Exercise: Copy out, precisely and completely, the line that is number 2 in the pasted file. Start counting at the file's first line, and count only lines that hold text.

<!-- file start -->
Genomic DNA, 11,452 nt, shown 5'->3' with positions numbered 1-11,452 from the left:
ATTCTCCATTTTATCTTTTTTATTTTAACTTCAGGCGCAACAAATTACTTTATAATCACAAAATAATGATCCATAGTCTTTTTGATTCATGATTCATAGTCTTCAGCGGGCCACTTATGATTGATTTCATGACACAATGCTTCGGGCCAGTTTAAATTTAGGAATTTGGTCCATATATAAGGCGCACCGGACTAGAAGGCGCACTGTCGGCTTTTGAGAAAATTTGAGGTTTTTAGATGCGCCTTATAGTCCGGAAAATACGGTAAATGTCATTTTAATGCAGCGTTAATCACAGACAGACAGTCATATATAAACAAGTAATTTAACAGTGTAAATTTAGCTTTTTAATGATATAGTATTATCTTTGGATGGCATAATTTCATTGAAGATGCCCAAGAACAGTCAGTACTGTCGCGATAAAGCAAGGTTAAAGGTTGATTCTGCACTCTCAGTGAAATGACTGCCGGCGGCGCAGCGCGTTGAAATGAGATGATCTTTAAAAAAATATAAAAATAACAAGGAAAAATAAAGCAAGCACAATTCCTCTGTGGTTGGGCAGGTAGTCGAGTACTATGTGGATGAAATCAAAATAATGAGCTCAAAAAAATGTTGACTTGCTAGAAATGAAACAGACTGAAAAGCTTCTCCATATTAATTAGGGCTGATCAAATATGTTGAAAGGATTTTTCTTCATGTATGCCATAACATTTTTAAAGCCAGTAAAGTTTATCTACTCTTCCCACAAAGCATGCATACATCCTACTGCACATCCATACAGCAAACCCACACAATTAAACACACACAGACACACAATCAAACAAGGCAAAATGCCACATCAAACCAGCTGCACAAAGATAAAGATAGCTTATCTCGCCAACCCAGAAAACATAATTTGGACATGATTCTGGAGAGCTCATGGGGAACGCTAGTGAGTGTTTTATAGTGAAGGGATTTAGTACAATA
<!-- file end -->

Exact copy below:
ATTCTCCATTTTATCTTTTTTATTTTAACTTCAGGCGCAACAAATTACTTTATAATCACAAAATAATGATCCATAGTCTTTTTGATTCATGATTCATAGTCTTCAGCGGGCCACTTATGATTGATTTCATGACACAATGCTTCGGGCCAGTTTAAATTTAGGAATTTGGTCCATATATAAGGCGCACCGGACTAGAAGGCGCACTGTCGGCTTTTGAGAAAATTTGAGGTTTTTAGATGCGCCTTATAGTCCGGAAAATACGGTAAATGTCATTTTAATGCAGCGTTAATCACAGACAGACAGTCATATATAAACAAGTAATTTAACAGTGTAAATTTAGCTTTTTAATGATATAGTATTATCTTTGGATGGCATAATTTCATTGAAGATGCCCAAGAACAGTCAGTACTGTCGCGATAAAGCAAGGTTAAAGGTTGATTCTGCACTCTCAGTGAAATGACTGCCGGCGGCGCAGCGCGTTGAAATGAGATGATCTTTAAAAAAATATAAAAATAACAAGGAAAAATAAAGCAAGCACAATTCCTCTGTGGTTGGGCAGGTAGTCGAGTACTATGTGGATGAAATCAAAATAATGAGCTCAAAAAAATGTTGACTTGCTAGAAATGAAACAGACTGAAAAGCTTCTCCATATTAATTAGGGCTGATCAAATATGTTGAAAGGATTTTTCTTCATGTATGCCATAACATTTTTAAAGCCAGTAAAGTTTATCTACTCTTCCCACAAAGCATGCATACATCCTACTGCACATCCATACAGCAAACCCACACAATTAAACACACACAGACACACAATCAAACAAGGCAAAATGCCACATCAAACCAGCTGCACAAAGATAAAGATAGCTTATCTCGCCAACCCAGAAAACATAATTTGGACATGATTCTGGAGAGCTCATGGGGAACGCTAGTGAGTGTTTTATAGTGAAGGGATTTAGTACAATA